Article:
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2.3.1 General overview

Adjectives can be used in different ways. Attributive (prenominal) adjectives are inflected, e.g. dät flug-ge Lound ‘the beautiful country’. Predicatively used adjectives are not, e.g. düt Lound is fluch ‘this country is beautiful’, or uus Mäme waas so bliede ‘our mother was so glad’. (The adjective bliede happens to end in a schwa.) Some adjectives are only used predicatively, e.g. allene ‘alone’.

Comparatives and superlatives are traditionally discussed in the context of inflection, although one may argue that the elements -er and -est are derivational suffixes.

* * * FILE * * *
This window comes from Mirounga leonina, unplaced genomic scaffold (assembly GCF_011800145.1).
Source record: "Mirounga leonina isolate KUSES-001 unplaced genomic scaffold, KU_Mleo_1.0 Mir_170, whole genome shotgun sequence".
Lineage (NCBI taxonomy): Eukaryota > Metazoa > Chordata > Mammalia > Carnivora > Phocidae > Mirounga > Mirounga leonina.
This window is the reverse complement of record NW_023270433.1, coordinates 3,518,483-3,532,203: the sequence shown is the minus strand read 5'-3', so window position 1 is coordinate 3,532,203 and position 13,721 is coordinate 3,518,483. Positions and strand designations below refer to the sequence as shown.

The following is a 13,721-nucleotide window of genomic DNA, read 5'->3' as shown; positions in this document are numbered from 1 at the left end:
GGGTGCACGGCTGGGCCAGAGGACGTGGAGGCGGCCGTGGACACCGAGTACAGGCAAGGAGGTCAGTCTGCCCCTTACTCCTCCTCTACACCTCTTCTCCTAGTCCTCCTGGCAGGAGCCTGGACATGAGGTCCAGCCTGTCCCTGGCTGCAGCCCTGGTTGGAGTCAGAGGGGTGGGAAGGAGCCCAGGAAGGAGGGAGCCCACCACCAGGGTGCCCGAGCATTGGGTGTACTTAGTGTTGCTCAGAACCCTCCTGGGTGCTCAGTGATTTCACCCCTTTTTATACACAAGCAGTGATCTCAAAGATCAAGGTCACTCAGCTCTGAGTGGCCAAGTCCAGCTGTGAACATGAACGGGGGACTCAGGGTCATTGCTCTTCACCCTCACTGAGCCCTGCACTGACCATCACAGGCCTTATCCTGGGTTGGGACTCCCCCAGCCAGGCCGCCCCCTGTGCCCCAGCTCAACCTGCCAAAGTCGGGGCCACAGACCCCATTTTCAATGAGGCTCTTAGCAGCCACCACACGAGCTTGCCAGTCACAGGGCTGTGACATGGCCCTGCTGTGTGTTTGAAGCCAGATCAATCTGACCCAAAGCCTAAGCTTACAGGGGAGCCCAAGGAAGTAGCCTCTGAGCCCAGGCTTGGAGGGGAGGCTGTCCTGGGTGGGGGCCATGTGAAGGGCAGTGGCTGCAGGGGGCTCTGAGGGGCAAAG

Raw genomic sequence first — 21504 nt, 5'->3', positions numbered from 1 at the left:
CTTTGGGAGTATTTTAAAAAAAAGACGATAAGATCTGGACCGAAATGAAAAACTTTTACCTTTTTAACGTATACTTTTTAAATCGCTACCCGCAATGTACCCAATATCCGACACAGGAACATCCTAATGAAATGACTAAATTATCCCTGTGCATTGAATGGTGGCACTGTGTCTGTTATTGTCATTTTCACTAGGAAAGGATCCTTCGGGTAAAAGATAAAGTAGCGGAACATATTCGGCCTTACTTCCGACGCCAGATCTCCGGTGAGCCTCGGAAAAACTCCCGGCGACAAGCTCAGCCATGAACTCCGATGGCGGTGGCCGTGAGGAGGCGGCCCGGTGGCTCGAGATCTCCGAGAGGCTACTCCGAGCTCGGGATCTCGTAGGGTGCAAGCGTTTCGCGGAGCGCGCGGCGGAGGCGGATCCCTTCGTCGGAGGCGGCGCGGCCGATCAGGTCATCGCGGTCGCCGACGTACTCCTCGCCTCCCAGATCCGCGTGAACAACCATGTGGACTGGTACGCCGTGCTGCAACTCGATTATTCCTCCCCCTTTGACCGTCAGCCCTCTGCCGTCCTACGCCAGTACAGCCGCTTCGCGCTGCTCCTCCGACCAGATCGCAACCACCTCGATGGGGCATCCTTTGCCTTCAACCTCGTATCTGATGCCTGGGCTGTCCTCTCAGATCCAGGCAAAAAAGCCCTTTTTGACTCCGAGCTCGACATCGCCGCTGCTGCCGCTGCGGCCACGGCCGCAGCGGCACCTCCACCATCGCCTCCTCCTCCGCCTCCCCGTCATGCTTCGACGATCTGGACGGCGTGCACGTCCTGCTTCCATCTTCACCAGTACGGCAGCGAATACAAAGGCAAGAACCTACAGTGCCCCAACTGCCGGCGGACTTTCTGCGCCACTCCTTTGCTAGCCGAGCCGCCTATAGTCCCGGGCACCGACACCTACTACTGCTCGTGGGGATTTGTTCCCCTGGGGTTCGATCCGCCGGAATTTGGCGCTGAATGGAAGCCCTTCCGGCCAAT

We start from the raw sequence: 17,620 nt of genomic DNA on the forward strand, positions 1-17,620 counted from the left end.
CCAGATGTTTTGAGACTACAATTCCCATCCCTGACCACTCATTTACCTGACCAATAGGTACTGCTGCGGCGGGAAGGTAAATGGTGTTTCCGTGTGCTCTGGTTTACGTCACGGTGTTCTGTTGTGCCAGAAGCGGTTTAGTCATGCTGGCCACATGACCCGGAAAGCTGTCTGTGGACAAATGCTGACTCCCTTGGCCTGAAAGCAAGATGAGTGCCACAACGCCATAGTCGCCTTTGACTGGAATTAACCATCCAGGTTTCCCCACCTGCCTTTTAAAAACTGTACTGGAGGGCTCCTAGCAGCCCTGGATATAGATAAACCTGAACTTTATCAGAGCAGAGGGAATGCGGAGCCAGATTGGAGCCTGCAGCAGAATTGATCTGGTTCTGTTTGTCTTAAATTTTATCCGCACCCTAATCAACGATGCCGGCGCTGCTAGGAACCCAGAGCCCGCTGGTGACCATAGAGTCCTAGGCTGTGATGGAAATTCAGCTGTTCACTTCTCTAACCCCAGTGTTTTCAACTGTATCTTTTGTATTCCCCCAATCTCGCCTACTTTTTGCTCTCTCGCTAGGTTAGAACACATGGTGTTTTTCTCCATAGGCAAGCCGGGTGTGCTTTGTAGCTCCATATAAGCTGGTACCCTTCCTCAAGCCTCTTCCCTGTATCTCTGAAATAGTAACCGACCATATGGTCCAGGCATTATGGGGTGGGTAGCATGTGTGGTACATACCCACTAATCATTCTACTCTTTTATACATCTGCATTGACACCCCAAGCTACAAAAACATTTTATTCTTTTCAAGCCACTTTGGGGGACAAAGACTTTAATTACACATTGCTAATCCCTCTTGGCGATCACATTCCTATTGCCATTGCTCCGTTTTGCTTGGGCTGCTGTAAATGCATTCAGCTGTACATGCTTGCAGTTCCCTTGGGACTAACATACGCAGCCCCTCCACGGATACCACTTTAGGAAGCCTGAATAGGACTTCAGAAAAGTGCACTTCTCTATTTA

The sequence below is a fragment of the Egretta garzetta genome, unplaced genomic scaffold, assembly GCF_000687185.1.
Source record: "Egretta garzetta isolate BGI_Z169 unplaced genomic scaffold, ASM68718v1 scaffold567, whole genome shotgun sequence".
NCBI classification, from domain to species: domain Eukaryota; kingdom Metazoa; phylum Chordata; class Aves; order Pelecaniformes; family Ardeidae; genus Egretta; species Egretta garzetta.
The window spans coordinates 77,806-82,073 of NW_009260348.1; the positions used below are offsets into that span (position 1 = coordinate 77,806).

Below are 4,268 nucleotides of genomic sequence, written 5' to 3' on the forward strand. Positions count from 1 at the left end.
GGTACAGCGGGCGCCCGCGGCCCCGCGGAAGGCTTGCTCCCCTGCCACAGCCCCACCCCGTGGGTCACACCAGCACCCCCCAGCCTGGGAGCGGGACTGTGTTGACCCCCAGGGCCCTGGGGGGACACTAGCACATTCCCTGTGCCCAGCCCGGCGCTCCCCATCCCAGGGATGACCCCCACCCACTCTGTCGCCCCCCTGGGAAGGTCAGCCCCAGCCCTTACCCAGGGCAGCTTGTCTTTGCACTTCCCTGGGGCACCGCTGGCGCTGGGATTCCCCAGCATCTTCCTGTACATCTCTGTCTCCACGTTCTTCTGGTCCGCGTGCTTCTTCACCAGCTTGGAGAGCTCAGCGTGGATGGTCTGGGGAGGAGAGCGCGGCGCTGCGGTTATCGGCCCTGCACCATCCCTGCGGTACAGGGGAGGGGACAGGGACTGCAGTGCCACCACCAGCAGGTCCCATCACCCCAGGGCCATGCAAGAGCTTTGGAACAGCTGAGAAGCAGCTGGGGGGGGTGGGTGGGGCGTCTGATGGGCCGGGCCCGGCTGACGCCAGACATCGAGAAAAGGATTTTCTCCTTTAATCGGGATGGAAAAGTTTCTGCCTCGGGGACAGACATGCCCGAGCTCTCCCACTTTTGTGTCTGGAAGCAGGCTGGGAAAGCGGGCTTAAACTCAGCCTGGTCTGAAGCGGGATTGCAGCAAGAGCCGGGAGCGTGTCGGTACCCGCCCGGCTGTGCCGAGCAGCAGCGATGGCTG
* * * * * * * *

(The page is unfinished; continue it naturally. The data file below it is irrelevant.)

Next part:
The partitive construction is an example of contextual inflection. It only occurs in specific syntactical contexts, for instance: wät Flugg-es ‘something beautiful’.

Attributively used adjectival phrases modify the head noun of the noun phrase. The noun can be omitted in elliptic contexts, e.g. n groot Huus un n litjet ‘a large house and a small one’.

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